Released on March 12, 2021, A History of Nomadic Behavior is in many ways a sequel to the self-titled album though like a proper sequel the album takes ideas from the 2014 release and writes a new story. Recording-wise, the album is a lateral step. While no Eyehategod release can in good conscience be called “clean” sounding, the 2014 album struck a brilliant balance by possessing a  noticeably less raw, more clear sound than their seminal 90’s albums, yet at the same time, the production style gave the band their thickest tones yet. Always an incredibly heavy band, there was even more considerable weight to the guitars and drums on the self-titled album, a weight the band maintained on A History of Nomadic Behavior with now lone guitarist Jimmy Bower adding to his already hulking tone, the album the first recorded by the band as a four-piece following guitarist Brian Patton’s departure in 2018 due to family commitments. While Eyehategod’s nomadic wanderings had them going back in the same production directions, the songwriting on A History of Nomadic Behavior goes down some slightly new paths. One thing the 2014 release proved was a significant tightening of the songwriting with the southern blues groove always present in the Eyehategod sound becoming even more prominent than before. A History of Nomadic Behavior takes the focus on groove even further, the band setting aside the torturous, opiate withdraw inspired dirges found on earlier releases in favor of more compact, mid-tempo, bluesy stomps that lay the foundations of tracks like “Fake What’s Yours”, “Current Situation”, “High-Risk Trigger” and “The Outer Banks”, the band injecting a dose of vintage hardcore into the later. Despite being down one member the playing is even tighter than the grooves, the album also is the first official studio recording with Hill, long settled into the band prior to entering the studio. Hill’s beating against the walls of piercing feedback on “Current Situation”, an essential ingredient to the Eyehategod sound, does recall classic Eyehategod, though it’s later on the album on “The Trial of Johnny Cancer” where the band’s continued evolution becomes most apparent. Even more startling than the distressing audio sample opening of a man lamenting his fear of going to sleep due to fears of never knowing when “they’re going to break in on you”, are the opening notes and main motif of the song from Bower, an actual melody. Of course, it’s an extremely mournful, funeral, and certainly swampy sounding melody, very Dave Chandler of Saint Vitus, but a melody nonetheless.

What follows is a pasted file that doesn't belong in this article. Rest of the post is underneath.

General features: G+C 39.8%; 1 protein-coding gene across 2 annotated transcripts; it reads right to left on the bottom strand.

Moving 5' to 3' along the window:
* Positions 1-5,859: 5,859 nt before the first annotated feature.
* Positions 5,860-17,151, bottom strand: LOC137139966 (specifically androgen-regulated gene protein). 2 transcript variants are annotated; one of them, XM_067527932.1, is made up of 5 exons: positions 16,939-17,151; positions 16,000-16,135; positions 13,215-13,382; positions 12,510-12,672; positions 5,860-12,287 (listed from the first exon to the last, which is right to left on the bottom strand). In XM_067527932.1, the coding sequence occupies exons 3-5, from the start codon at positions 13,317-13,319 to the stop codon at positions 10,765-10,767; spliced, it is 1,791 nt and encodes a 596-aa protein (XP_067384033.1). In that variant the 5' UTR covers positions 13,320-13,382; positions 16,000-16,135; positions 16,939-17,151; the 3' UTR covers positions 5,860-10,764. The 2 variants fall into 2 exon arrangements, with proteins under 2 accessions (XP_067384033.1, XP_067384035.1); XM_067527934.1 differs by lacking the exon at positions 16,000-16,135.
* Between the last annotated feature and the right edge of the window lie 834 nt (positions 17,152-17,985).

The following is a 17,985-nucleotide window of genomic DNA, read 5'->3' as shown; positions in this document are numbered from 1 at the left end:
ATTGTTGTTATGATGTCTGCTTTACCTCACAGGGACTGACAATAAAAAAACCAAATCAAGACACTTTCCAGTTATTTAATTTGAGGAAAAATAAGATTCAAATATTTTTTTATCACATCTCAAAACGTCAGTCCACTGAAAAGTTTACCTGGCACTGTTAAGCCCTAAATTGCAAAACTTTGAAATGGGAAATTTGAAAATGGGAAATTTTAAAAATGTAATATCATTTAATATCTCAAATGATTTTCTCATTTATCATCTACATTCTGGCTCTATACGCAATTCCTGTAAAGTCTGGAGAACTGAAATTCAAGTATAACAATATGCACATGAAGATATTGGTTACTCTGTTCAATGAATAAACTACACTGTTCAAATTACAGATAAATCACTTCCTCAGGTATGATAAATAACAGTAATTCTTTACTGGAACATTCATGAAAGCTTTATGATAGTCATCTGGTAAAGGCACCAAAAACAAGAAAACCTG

The newfound intelligibility of Williams’ vocals on the 2014 release continues on A History of Nomadic Behavior with Williams’ not only delivering his most direct vocal performance on an Eyehategod album yet but doing it with an agonized wretchedness and rasp that at times does recall Confederacy of Ruined Lives. It’s Williams’ performance, both vocally and lyrically that makes A History of Nomadic Behavior such a resonant work. Trite as the observation is no doubt going to seem, it’s impossible not to remark on the impeccable timing of the self-stylized “Masters of Legalized Confusion” releasing an album during an age of socio-psychological boot camp, rife with agitation, propaganda bought and paid for social division and a generalized feeling of delirium tremens brought on by acute anti-depressant withdrawal. The mood is reflected upon first glance of song titles like “Built Beneath the Lies”, “Current Situation”, “High-Risk Trigger”, “Circle of Nerves”, The Day Felt Wrong” and “Every Thing, Every Day”. While Williams’ lyrics retain their trademark abstractions, “The Trial of Johnny Cancer” being especially surreal with lines like “Christmas dinner in the bedroom closet, someone’s history but not mine”, but here too there seems to be a more direct nature to Williams’ writing, which, given the albums release date does make A History of Nomadic Behavior an oddly universal release in many ways. A great irony for a band often cited as one of metal’s most hideous sounding and misanthropic from a rather niche subgenre, though again Williams’ cryptic rantings carry a strong resonance, particularly his ravings on being “Handicapped by the system” or “Facing lifelong eviction” in “Current Situation”. “The Day Felt Wrong” too feels especially pertinent to any given number of the existential frustrations happening around the album’s writing and recording with Williams’ howls of “Rejected by society, no exit strategy”, “Blank slate, damaged state” and the repeated refrain of: